TIMER is a primitive data type, and also the fundamental unit is a tick (1 [[micro]sec] on high-priority procedures and 64 [[micro]sec] on low-priority procedures ). This process is essential for the optional time delay.

The most interesting factor in this code is that the CHAN parameters. Both control and reply are 2-D arrays of channels. The dimensions represent the 2 processors and three semaphores. The Occam compiler guarantees that there is only 1 sender and one receiver per channel.

The following code handles the chip queries. Observe that the question mark (?) Passively waits for data on a channel, along with the exclamation mark (!) Sends data within a station whenever a recipient is ready for the information:

The above code implements a normal server, one that sits idly waiting for a control coming from any chip (PRI ALT p=0 FOR NoOfProcessors) and going to any semaphore (PRI ALT s0 FOR NoOfSema). The code actually implements waiting for six stations (2x3). The next command sets up six occasions: command [NextALT[de +processor]][s]? cmd. The code processes the initial received control. If the semaphore is currently in use, the DualPortRam answers a refusal. If the semaphore is free, the DualPortRam grants the semaphore and relocks it. The DualPortRam doesn’t know which chip is utilizing the semaphore; it understands just the binary state. Note that decimal points in Occam titles imply nothing more than an underscore in C names. For example,“answer” and"reply." Are two different names.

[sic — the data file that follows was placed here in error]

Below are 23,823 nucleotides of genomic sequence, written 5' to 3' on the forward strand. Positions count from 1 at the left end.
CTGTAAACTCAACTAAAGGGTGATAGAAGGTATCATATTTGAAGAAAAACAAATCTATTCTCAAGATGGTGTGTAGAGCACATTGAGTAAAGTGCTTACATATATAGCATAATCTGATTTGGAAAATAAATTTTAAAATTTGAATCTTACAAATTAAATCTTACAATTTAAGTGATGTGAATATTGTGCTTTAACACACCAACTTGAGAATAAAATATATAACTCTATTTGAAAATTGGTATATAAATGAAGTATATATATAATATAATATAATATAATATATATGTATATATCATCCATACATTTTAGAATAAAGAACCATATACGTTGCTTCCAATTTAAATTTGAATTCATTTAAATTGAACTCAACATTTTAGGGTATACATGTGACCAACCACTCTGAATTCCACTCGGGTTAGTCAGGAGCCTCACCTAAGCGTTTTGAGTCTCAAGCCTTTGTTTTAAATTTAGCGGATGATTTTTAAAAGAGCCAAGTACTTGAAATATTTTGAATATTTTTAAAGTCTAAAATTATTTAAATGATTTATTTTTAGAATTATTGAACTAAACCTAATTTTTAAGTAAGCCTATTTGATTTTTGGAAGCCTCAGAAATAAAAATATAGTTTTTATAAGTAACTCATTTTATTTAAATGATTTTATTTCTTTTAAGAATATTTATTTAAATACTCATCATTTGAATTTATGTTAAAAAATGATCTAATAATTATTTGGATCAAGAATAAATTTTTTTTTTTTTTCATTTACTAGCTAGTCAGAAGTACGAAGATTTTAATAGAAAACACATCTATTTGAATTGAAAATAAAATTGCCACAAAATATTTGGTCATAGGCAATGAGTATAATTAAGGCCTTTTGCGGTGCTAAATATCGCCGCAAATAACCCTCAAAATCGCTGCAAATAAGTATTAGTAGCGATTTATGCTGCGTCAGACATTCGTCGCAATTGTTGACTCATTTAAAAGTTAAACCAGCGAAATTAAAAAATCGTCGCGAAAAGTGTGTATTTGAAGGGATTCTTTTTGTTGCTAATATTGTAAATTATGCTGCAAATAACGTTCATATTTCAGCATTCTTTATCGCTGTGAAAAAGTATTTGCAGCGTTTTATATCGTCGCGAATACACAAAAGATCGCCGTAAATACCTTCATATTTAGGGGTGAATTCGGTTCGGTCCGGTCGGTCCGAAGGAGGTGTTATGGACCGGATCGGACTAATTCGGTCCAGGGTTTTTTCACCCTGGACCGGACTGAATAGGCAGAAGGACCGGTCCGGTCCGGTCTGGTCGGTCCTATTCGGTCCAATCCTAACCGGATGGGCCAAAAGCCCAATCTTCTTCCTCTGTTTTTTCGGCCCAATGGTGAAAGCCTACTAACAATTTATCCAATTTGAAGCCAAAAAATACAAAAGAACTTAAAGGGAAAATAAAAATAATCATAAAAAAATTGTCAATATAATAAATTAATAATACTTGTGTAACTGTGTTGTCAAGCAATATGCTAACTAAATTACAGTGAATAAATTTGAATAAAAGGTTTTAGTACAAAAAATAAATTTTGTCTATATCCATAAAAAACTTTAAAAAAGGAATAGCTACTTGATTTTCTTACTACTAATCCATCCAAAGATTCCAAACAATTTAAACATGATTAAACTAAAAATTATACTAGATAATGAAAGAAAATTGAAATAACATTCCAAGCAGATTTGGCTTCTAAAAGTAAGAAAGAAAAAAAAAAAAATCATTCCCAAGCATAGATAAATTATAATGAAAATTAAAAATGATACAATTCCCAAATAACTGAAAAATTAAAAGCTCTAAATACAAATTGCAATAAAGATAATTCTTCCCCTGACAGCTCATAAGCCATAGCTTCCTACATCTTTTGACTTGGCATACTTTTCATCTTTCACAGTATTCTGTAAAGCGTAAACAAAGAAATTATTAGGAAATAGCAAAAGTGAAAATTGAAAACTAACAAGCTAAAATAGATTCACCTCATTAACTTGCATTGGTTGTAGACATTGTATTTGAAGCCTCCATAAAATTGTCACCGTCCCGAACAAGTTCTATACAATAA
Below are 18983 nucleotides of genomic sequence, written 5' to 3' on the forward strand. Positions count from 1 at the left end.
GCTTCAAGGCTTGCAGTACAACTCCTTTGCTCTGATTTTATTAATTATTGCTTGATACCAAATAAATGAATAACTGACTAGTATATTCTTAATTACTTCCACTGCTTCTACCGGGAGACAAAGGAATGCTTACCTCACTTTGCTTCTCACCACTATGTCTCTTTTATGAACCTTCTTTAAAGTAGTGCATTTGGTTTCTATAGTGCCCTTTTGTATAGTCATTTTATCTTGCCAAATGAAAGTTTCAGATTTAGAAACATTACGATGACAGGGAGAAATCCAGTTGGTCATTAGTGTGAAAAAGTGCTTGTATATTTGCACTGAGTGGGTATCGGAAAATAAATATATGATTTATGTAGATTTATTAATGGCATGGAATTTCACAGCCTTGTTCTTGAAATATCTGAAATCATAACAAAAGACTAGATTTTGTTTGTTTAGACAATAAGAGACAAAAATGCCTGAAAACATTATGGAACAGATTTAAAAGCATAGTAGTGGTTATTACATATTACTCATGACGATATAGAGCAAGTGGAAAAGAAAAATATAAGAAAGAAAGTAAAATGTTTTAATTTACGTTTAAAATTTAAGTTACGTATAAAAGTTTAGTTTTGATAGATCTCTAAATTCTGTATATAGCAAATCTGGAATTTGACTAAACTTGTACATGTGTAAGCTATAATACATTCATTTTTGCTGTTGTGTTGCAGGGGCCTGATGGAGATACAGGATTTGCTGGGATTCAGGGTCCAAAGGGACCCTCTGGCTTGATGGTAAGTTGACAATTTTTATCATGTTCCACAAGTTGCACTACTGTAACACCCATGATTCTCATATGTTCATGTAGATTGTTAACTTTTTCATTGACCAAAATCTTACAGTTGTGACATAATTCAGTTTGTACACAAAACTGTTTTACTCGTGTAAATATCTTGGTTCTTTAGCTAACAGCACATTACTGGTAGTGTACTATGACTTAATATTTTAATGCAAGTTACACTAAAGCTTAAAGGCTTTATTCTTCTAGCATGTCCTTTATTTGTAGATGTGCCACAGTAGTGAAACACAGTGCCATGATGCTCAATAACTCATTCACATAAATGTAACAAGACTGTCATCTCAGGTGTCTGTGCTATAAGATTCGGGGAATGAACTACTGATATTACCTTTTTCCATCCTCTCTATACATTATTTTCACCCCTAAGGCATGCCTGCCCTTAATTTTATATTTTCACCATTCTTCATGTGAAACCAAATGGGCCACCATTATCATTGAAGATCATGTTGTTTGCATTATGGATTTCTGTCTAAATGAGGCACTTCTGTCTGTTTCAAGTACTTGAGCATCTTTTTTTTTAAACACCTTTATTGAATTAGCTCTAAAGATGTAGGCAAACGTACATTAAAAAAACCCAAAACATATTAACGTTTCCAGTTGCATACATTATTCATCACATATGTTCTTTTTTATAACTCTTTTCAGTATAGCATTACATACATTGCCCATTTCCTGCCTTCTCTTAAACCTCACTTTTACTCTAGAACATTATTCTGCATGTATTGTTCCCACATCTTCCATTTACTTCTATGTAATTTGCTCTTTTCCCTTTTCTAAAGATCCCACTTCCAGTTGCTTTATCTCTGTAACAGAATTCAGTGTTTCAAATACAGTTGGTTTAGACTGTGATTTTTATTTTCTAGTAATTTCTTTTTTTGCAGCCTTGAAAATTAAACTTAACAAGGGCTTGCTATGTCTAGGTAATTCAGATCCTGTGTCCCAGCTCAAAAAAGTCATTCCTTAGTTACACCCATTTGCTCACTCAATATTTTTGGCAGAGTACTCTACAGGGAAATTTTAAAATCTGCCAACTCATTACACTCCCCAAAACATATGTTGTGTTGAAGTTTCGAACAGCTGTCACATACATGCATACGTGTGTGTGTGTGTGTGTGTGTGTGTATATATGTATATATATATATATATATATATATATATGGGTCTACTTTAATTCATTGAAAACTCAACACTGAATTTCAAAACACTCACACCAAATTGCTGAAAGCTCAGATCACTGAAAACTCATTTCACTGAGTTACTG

Whenever one processor was served, another processor is put in the ALT queue of passive waiting. With this explicit charge of the ALT equity, you have to introduce a delay in the chips, so that they can’t immediately ask again to get a semaphore. This repeat query would lead to the publishing semaphore query never to be served. With the acceptable scheduling, the processors don’t require this delay. No fantastic system design should rely on inserted repeated delays.

The following code repeatedly asks for a second semaphore. If the DualPortRam denies, the code moves into a waiting mode. This waiting is unnecessary. But you are able to look upon this time as time once the chip can do things apart from ping pong the information back and forth.